What happens with Fili and Kili is that they knock on a door. A hobbit answers. Fili and Kili politely introduce themselves and bow; the hobbit does nothing, so Kili diffuses the tense and impolite situation, which the hobbit is creating, by saying, “You must be Mister Boggins.” He’s giving Bilbo an out; either Bilbo is Mister Boggins, and he can say, “Yes, yes, come in,” or he can say, “No, sorry, you’ve got the wrong house.“
Kili is being fucking politic. He’s an heir to the a throne, and he’s been trained to be culturally sensitive and polite. And yes, he fucks up Bilbo’s name once, but at least he had the sensitivity and wits to use Bilbo’s name.
3. The boys tease Bilbo about orcs. And this is definitely a two-man endeavor. Kili just says that the screaming sounds are orcs; it’s Fili who begins the teasing, by talking about how many orcs there must be out in the lowlands. Then Kili picks it up, and talks about orcs slaughtering people. And yes, it’s not a very good joke–but remember that we’re talking about dwarves. Fili and Kili have doubtlessly been raised on stories about wars with every race, but especially with orcs. And Fili and Kili shouldn’t be laughing at Bilbo’s fear, but Fili and Kili are also cautioning Bilbo, in their own way. There’s a reason there’s always someone awake to keep watch.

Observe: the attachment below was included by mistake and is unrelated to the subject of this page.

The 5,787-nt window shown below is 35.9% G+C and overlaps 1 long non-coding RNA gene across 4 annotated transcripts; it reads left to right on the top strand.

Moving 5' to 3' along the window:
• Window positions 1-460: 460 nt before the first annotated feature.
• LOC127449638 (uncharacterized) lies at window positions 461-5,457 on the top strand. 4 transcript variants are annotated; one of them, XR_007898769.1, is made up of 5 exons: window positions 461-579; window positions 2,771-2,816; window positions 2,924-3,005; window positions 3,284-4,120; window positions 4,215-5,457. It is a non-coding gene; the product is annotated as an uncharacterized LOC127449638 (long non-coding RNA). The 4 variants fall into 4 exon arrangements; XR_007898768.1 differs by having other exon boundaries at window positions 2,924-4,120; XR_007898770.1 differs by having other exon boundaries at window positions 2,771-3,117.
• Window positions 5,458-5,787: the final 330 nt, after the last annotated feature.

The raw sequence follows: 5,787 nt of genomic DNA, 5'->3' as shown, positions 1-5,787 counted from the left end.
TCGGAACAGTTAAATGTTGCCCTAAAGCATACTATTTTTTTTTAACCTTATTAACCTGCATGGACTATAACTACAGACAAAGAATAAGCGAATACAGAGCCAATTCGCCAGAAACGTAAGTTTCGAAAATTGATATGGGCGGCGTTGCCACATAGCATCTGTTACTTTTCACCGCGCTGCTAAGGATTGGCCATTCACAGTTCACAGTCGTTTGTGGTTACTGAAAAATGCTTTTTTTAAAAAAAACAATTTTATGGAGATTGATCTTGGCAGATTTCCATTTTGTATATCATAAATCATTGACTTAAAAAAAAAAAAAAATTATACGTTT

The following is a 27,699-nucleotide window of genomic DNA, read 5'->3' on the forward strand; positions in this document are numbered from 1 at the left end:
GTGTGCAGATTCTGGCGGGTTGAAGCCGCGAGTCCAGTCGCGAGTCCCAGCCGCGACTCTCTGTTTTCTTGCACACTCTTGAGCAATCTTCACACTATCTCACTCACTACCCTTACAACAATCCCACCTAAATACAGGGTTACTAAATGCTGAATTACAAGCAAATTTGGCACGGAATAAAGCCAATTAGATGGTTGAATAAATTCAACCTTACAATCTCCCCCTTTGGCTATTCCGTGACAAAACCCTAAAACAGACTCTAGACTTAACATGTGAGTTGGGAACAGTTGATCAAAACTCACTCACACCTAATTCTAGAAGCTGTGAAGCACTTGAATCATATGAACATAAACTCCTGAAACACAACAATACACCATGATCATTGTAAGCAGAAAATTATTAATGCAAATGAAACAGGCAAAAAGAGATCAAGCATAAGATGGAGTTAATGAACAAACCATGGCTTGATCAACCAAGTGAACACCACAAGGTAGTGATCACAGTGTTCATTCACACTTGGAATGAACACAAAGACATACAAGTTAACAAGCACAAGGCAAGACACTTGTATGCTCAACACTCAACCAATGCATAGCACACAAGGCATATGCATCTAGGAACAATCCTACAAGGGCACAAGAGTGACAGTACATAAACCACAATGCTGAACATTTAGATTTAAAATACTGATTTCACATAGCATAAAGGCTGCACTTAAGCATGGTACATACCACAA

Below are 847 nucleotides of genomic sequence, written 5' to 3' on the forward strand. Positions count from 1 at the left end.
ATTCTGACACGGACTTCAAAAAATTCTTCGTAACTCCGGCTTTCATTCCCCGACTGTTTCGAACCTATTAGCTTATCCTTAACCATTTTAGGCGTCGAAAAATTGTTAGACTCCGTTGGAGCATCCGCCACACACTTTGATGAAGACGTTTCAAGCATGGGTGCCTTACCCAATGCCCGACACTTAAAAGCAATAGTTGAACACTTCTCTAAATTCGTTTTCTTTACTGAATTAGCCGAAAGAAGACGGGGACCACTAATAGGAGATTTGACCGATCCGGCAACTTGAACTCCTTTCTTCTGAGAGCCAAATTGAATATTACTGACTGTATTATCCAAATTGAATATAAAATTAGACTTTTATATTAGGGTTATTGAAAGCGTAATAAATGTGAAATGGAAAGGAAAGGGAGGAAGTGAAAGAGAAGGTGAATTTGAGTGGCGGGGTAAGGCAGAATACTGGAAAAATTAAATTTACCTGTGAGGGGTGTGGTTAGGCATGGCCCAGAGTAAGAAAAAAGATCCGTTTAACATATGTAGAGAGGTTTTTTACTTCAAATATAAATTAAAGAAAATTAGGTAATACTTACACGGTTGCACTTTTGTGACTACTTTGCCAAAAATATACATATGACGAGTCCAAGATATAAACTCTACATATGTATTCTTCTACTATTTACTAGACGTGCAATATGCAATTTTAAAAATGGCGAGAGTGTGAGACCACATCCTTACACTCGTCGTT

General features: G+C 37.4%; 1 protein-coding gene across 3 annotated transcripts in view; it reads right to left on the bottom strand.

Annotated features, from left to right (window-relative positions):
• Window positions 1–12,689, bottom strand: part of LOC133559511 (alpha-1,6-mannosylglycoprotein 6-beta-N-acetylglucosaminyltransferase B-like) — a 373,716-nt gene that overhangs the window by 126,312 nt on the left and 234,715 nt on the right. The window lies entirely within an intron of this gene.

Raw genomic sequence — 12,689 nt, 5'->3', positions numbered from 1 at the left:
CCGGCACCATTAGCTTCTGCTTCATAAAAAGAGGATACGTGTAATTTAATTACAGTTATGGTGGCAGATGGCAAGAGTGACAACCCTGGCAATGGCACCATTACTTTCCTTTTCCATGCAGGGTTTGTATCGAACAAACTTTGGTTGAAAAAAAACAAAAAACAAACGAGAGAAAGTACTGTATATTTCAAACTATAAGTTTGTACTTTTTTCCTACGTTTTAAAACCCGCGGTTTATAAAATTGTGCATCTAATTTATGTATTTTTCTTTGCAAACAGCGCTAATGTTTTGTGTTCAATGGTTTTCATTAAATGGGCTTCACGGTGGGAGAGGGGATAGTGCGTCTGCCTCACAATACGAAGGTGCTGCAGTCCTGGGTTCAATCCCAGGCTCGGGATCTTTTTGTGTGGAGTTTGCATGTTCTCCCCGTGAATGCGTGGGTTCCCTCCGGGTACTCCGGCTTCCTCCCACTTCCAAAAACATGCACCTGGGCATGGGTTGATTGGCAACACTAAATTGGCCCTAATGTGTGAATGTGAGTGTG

Also, this is the only time Thorin reprimands his nephews in the film, and he doesn’t get mad at them for talking about orcs. He gets mad at them for laughing. He’s angry because they’re giggling over something that could very easily kill them (and did very easily kill most of their relatives). Fili and Kili are young, and they still think that they’re invincible, and that is what concerns Thorin, and is what prompts Thorin’s reprimand.